“Over the past several years, Dr. Buchanan has been one of our most generous and consistent givers,” Honors Dean John Vile said. “The money will be used chiefly to enhance the Buchanan Fellowship Program and a speakers’ series.”

“I noticed over the last decade, especially in the last six or seven years, when Uncle Buck thought or talked about Tennessee, when he thought about home, he most often thought about this university and what is happening here,” Whorley said. “In his later years, he thought a great deal about what was happening with Buchanan Fellows and other outstanding students in that building, The Honors College. He took real, personal pride in his association with it.”

In addition to praising the Martins, Whorley said he cannot say enough about the efforts by Vile and former Dean Phil Mathis, who shared McPhee’s vision in taking the Honors College to where it stands and providing “an enriching relationship” with Buchanan.

McPhee said MTSU and George Mason University in Fairfax, Va., will “explore a potential partnership” — being called The Buchanan Papers Project, a Collection of the Papers of James M. Buchanan — that will “create an exceptionally accessible and complete record of Dr. Buchanan’s work.”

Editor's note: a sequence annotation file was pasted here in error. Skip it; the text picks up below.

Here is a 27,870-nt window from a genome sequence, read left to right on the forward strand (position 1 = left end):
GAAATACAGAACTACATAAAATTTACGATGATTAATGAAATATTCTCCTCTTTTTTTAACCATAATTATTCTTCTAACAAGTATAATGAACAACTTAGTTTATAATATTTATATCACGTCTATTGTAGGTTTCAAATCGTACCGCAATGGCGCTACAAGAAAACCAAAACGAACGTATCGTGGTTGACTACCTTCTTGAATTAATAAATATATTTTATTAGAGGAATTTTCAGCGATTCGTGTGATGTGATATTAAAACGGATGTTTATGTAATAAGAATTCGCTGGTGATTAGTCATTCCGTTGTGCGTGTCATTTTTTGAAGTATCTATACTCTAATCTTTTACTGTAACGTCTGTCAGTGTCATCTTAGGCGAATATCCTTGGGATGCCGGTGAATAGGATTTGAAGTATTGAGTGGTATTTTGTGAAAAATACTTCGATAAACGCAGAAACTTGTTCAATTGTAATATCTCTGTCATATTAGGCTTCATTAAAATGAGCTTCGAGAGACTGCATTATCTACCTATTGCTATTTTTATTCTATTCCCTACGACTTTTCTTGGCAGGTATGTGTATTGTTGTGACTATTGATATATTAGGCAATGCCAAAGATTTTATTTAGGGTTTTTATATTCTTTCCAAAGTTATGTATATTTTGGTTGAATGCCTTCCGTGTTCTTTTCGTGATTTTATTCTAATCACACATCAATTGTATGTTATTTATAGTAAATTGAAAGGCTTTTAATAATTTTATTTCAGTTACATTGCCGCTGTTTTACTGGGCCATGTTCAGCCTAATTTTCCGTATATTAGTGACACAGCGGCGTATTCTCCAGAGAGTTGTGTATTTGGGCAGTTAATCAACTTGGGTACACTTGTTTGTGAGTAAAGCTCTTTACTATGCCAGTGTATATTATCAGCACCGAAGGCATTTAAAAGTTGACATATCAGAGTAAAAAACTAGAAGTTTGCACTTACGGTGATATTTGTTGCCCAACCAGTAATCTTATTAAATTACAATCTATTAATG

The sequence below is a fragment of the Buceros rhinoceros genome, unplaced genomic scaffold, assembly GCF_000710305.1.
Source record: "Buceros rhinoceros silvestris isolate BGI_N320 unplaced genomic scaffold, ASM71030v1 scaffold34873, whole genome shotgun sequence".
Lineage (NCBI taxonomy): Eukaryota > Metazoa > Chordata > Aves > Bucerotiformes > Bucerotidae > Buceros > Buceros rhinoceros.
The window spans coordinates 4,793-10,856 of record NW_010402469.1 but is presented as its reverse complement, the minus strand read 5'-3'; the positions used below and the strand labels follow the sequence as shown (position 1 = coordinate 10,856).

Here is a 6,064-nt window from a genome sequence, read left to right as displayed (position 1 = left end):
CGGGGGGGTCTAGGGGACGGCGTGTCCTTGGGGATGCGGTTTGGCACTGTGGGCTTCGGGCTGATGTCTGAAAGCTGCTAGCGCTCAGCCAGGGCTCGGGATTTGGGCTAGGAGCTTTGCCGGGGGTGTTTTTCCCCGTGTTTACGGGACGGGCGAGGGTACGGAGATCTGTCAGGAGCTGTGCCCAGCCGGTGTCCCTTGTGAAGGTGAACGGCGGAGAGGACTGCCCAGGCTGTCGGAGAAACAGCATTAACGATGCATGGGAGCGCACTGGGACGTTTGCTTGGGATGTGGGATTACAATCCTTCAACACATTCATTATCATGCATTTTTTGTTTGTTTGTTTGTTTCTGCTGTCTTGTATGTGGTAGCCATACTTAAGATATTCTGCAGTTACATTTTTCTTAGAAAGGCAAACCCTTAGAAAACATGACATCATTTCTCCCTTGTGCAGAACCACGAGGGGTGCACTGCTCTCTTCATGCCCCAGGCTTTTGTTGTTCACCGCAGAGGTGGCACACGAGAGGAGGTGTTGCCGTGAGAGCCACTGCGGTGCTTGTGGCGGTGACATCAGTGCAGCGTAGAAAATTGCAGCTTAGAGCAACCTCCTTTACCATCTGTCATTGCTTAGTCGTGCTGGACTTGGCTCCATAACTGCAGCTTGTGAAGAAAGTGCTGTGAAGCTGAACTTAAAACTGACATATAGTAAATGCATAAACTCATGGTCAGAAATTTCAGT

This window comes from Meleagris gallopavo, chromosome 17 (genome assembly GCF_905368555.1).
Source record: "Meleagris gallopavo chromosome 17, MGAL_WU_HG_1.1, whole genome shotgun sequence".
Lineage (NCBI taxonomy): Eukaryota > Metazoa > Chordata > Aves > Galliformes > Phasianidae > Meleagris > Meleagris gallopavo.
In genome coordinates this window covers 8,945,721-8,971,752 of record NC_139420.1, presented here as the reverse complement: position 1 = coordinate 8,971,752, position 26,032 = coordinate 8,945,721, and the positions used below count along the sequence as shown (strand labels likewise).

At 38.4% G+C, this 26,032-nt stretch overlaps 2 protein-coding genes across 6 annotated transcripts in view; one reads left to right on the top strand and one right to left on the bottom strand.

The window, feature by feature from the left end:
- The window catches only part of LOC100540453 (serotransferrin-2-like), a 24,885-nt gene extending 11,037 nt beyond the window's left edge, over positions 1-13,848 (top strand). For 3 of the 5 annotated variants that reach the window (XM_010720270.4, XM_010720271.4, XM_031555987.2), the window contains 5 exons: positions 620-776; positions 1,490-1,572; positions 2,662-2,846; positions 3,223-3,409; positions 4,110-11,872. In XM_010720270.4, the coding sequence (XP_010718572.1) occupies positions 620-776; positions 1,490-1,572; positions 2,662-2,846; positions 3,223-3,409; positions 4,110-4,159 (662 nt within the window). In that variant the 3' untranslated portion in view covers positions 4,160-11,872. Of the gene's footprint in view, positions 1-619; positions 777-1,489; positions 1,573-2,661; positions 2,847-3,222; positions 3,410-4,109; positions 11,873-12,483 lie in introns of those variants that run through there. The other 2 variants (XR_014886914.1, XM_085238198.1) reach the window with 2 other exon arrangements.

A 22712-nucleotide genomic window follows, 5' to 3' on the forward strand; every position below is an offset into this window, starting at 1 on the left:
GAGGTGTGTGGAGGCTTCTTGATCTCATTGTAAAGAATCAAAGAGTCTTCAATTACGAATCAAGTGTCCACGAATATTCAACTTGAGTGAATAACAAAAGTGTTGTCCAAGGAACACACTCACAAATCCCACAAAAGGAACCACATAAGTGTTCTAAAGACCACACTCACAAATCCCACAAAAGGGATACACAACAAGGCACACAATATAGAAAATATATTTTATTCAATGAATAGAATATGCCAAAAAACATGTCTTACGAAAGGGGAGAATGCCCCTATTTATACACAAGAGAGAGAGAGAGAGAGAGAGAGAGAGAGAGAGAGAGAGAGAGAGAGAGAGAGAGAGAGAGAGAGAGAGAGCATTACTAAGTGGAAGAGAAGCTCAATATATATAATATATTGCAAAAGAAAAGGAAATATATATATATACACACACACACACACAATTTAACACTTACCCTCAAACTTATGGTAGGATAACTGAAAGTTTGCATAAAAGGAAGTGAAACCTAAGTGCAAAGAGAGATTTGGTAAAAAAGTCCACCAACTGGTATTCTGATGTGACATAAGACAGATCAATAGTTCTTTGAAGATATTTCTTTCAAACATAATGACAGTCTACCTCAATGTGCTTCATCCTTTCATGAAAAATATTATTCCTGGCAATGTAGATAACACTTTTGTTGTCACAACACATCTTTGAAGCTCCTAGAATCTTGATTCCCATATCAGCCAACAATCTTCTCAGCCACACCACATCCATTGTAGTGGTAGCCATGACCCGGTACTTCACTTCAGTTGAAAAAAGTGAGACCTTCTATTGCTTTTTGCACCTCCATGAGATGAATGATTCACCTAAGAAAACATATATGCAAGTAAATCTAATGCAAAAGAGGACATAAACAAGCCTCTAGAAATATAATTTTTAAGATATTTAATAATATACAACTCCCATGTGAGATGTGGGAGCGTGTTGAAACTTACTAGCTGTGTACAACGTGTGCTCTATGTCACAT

A portion of the bequest will be used to establish the James M. Buchanan Lecture Series: Applying the Ideas of James Buchanan in Today’s World, McPhee said. The lecture series will end on the occasion of Buchanan’s 100th birthday in 2019, after which the university intends to make printed and video versions of the lectures available as part of the Buchanan Papers.

Whorley, founder and president of JFW Consulting and an Honors College Board of Visitors member and past chairman, has enjoyed a successful career as an administrator in higher education’s student-loan process. He is a former president of Student Aid Services, former executive at Sallie Mae and former senior vice president at USA Group (now USA Funds).

Whorley said there “probably will be additional funds coming to MTSU (from the estate) once the books are closed one to two years from now.”

The Buchanan Reading Room was funded by Whorley and his wife, Lisa, along with matching gifts from The Sallie Mae Fund, a charitable organization funded by the student-loan corporation, during the years he served as an executive vice president at Sallie Mae. The Whorley’s son, Haynes, and daughter, Phifer, also attended the celebration.

MTSU alumna Elizabeth “Liz” Bradley, Buchanan’s youngest sister and former principal at Homer Pittard Campus School, was presented a United States flag.

Dr. Barbara Haskew, professor emerita in economics and finance in the Jennings A. Jones College of Business and former university provost who now serves on the Tennessee Valley Authority board, was invited to share her remembrances of Buchanan.

Dr. Reuben Kyle, professor emeritus in economics and finance and author of “From Nashboro to the Nobel Prize: The Buchanans of Tennessee,” provided remarks before Whorley gave Buchanan’s Nobel Prize medal to McPhee and the university.

Joe Bales, vice president for development and university relations, said details are being worked out on where the Nobel Prize will be placed on public display.

Other memorabilia related to both Buchanan and his grandfather, Rutherford County's only governor, John Price Buchanan, also will be coming to MTSU for display in the Buchanan Reading Room.